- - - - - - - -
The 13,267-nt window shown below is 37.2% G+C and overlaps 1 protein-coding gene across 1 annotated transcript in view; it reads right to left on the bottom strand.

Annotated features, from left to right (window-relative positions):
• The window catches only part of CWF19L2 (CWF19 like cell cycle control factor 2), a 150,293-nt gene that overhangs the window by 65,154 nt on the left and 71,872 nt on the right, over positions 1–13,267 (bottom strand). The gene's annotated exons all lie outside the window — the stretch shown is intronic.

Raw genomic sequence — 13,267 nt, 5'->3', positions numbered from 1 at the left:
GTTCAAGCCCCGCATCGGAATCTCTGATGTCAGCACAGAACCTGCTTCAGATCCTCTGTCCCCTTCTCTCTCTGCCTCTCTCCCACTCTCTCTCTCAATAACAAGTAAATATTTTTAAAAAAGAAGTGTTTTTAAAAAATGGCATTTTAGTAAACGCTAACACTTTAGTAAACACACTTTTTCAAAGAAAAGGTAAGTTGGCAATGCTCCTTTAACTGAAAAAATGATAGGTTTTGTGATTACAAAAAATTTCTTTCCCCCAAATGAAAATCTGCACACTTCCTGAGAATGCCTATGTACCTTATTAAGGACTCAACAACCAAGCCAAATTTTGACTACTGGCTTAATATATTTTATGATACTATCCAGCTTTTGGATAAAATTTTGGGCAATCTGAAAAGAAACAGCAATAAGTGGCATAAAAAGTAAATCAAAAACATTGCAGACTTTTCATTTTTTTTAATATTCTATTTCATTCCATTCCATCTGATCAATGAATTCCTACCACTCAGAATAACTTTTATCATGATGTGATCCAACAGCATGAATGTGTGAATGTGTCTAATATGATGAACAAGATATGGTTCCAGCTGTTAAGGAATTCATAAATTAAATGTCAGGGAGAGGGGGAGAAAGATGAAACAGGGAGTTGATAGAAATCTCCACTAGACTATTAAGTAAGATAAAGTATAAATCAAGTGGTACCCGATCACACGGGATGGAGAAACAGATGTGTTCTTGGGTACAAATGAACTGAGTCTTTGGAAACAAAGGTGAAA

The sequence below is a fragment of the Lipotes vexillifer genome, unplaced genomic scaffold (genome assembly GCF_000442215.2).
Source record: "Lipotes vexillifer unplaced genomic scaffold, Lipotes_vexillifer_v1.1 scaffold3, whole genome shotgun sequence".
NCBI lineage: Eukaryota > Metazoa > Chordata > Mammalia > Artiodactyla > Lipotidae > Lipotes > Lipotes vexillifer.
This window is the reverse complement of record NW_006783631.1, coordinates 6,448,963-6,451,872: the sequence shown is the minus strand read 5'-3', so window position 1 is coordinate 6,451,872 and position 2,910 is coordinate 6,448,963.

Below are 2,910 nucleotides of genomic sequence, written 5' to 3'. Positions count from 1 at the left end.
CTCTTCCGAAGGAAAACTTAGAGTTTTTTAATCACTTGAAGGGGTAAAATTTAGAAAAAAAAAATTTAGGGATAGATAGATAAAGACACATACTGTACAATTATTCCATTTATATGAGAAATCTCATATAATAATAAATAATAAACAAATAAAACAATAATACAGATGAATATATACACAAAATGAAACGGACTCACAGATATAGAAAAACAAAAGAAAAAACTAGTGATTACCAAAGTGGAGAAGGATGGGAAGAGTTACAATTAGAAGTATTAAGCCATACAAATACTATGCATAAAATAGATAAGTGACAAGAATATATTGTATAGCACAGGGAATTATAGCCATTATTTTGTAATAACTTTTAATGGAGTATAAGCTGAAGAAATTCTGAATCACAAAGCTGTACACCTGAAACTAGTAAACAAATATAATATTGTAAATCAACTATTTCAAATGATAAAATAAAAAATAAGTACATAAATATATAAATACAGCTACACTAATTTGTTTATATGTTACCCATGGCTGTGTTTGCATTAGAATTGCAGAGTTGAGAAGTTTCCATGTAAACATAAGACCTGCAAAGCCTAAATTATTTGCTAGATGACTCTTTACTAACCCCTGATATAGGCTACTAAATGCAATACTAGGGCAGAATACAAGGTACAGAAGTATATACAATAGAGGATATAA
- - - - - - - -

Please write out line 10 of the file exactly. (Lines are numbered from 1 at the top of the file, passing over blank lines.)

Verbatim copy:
Below are 2,910 nucleotides of genomic sequence, written 5' to 3'. Positions count from 1 at the left end.